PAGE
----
© Knot Magazine. Kristen D. Scott. All Rights Reserved 

2014-2020 No images, or words may be taken from this site 

without permission from Knot Magazine and the artists included. 

 

Mark Rylance as Thomas Cromwell

Djelloul Marbrook: “Wolf Hall”and the Grandeur of Anonymity

 

Silence plays a greater role in poetry and music than sound, its grandeur being its anonymity.

 

Let me introduce living proof. He is the prince of silence and his silence has as much to teach us about silence as Max Picard has with words in his famous meditation, The World of Silence.

 

The British actor, Mark Rylance, not well known to American audiences, plays Thomas Cromwell in “Wolf Hall,” now running at The Winter Garden Theater in Manhattan and on Masterpiece Theater on PBS television. He plays him as a man who values silence over words.

 

As Rylance plays Henry VIII’s counselor and friend, silence is not the absence of words or sound, it’s the context in which decisions are made. Rylance’s Cromwell is not just a judicious man who knows when to hold his tongue, he’s a man who knows that everything is meaningless without silence. He achieves high drama by simply breaking silence, and he instinctively knows silence’s permission must be obtained, something all too many poets fail to grasp.

 

Musical notes, punctuation, intonation, body language, demeanor are all meaningless if not in the context of silence, as a dancer’s grace is unidentifiable without stillness. We sometimes read about the uses of silence, but that’s an insolent, pretentious idea; we must be willing to allow silence to use us.

 

Anne Boleyn, attempting to recruit Cromwell, son of a blacksmith, to her side, is greeted not just with his silence but with an unfathomable stare in which a less confident aristocrat might have lost her composure. This Cromwell is not to be drawn into anything, and yet his silence is that of the blank page. It conveys only a space and time in which something might or might not happen. It’s not stingy, it’s not daunting, it’s just there.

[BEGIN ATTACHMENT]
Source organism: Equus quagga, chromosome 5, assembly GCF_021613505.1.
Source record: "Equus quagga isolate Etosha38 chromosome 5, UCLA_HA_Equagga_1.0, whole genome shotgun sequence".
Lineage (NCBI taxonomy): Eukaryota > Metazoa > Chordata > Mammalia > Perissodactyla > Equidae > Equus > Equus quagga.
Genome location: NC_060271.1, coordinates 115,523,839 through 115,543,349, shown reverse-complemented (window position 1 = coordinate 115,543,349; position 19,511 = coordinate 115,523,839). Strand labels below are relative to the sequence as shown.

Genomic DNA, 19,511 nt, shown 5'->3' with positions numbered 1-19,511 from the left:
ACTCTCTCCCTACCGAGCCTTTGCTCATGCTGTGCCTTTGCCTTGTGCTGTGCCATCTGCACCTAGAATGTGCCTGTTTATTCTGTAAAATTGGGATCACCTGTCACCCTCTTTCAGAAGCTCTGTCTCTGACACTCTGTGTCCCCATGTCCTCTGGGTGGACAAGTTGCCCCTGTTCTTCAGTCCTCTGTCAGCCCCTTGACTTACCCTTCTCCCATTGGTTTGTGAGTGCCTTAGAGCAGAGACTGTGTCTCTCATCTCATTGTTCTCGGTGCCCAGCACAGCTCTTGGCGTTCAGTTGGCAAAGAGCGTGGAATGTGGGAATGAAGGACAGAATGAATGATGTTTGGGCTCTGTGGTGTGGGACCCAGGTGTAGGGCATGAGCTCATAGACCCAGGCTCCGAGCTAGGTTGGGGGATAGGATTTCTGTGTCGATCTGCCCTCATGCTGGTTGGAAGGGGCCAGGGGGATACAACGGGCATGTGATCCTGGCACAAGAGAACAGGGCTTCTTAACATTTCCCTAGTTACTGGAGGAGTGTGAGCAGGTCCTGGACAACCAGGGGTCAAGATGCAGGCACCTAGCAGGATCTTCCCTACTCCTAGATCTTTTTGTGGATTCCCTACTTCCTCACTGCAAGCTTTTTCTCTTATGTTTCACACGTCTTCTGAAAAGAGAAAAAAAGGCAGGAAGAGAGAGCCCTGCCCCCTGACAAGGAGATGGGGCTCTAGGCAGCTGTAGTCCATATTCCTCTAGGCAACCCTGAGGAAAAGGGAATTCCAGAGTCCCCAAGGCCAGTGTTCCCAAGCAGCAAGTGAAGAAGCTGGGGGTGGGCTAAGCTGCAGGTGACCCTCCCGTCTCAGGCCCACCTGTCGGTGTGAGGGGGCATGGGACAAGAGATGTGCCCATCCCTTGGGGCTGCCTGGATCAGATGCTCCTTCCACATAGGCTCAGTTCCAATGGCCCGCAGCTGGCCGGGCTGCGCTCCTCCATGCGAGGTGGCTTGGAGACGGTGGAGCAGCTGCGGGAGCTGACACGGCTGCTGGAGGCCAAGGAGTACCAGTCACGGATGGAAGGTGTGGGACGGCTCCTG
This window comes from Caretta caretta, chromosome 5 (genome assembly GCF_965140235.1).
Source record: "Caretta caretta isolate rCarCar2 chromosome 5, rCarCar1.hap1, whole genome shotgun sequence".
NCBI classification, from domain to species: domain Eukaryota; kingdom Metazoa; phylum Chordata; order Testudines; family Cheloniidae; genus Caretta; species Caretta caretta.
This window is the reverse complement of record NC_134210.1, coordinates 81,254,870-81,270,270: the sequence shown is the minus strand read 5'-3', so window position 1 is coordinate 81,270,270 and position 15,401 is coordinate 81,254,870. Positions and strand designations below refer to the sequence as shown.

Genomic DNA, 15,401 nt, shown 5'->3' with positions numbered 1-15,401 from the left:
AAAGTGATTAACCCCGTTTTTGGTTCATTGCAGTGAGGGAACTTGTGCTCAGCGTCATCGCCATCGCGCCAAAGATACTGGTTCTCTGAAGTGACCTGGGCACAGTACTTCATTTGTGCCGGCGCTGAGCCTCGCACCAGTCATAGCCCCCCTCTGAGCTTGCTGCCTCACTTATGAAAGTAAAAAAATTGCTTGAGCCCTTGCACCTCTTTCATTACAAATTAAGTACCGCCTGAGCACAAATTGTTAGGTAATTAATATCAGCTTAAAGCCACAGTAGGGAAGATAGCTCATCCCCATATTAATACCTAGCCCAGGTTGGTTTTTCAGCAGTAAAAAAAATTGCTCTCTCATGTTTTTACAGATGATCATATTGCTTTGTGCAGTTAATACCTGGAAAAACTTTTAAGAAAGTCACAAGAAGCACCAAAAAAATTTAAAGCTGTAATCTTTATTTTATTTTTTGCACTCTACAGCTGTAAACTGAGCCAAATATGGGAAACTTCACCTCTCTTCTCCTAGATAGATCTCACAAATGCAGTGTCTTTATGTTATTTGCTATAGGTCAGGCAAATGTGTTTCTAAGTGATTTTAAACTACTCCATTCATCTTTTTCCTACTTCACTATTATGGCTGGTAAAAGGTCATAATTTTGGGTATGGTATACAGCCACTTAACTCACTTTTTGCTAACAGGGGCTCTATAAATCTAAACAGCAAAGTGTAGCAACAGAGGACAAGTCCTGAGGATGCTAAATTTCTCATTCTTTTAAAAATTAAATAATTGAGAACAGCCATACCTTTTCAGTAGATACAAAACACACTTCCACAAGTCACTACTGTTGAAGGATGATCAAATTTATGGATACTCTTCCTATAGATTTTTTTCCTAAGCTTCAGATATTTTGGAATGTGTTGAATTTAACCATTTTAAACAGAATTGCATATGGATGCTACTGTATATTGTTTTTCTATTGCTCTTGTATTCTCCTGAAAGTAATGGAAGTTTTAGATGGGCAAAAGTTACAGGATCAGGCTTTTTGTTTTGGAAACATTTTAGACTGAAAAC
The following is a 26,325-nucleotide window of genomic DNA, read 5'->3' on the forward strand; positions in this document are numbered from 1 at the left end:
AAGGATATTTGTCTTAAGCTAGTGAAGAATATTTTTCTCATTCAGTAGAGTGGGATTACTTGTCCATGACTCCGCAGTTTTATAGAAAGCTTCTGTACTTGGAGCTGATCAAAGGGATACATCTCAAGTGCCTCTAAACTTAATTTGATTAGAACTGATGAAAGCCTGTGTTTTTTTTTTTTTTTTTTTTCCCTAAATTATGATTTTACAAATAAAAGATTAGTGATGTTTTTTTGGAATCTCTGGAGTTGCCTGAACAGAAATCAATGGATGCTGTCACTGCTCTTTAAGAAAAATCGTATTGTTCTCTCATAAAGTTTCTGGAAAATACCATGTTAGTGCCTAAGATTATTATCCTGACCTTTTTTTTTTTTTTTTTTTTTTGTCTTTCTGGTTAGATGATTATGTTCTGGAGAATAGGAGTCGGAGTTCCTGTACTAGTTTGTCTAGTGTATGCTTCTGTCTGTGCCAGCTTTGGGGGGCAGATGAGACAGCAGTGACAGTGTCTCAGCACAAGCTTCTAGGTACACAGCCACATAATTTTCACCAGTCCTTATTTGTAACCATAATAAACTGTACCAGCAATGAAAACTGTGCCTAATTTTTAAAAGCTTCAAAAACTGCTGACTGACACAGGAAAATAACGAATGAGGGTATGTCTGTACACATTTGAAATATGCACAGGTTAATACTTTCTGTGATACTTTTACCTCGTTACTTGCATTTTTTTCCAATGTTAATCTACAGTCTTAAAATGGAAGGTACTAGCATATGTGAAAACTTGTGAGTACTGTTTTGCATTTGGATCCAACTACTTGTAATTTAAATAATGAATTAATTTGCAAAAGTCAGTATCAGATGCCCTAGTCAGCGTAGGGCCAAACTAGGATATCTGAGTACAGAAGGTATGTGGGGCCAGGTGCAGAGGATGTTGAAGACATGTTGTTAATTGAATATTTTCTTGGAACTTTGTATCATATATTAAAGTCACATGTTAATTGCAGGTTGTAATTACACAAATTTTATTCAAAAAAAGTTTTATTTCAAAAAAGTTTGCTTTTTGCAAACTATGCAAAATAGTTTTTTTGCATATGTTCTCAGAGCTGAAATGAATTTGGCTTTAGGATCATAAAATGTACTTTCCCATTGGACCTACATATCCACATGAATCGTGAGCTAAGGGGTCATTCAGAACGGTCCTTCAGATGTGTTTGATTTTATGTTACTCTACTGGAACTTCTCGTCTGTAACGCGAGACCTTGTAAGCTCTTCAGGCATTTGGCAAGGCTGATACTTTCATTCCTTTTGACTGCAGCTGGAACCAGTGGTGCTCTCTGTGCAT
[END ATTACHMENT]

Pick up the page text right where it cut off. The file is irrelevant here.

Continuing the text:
And it’s this thereness that the mercurial Henry comes to prize. It’s this thereness that makes Rylance’s Cromwell indispensable. The world can no longer be imagined without him, and part of Henry’s ultimate descent into darkness is his decision to execute Cromwell. Cromwell’s death is part of the curtain of darkness descending on Henry. But this thereness is unimaginable without his contagious quietude. He says nothing for effect because he is in fact the effect. And Henry grasps this. Henry is sick of sycophants, however much he needs them, because he gets nothing from them but a sense of what they want from him.

 

Any poets or musicians or singers seeking today to understand the nature of their art in an increasingly loud world owes it to themselves to study Rylance’s Cromwell. The world is the accompaniment of silence, and Rylance conveys this even more memorably than Picard wrote about it.

 

The question belongs to the questioner, the answer to the answerer, and the would-be answerer is under no obligation to answer. But not of course in Henry’s dangerous court, where silence could be construed as insult or conspiracy. And this very diciness makes Rylance’s performance all the more compelling. He is always asking himself what the moment requires, but his face betrays none of it, lest it come across as wiliness. He’s merely listening, and what comes across, if his interlocutor is willing, is a kind of respect. Rylance’s Cromwell is not hankering to say something, to be heard, to up the ante. He’s taking in what he’s been told, and if you suspect him of an agenda then you have to consider how obvious your own agenda is.

 

This is superb acting, and the critics agree, but it’s his silence that writers and musicians should savor. We’ve all experienced a face that doesn’t comport with the words that issue from it. It’s disconcerting, misleading. Rylance’s face is in perfect harmony with what he does and doesn’t say. He’s like Renoir’s women looking at you across time from the painting. There is the famous Renoir Dance at Bougival painting in which a young woman is looking over her partner’s shoulder straight at you, the viewer. She is looking over time and space and a sea of happenstance at you. Rylance’s Cromwell similarly is looking not only at his theatrical interlocutor but at the onlooker, and we are setting sail on this fathomless sea of his gaze. Everything that will happen and is happening happens in the context of this silent gaze.

 

It’s impossible for what he then says not to sink in, and that’s exactly what punctuation and meter and foot and musical notes want from the blank page and its silence. You can’t watch his Cromwell in “Wolf Hall” without learning something about your art.

 

copyright © 2015 Djelloul Marbrook

first published in Vox Populi 

http://voxpopulisphere.com/2015/05/16/djelloul-marbrook/

Djelloul Marbrook (Del in the newspaper business) worked for The Providence Journal as a reporter and bureau manager (five years) and as an editor for The Elmira Star-Gazette, The Baltimore Sun, The Winston-Salem Journal (under former New York Times man Wallace Carroll), The National Journal, The Washington Star, and The Washington Times, and as executive editor of a chain of dailies in northeastern Ohio and northern New Jersey.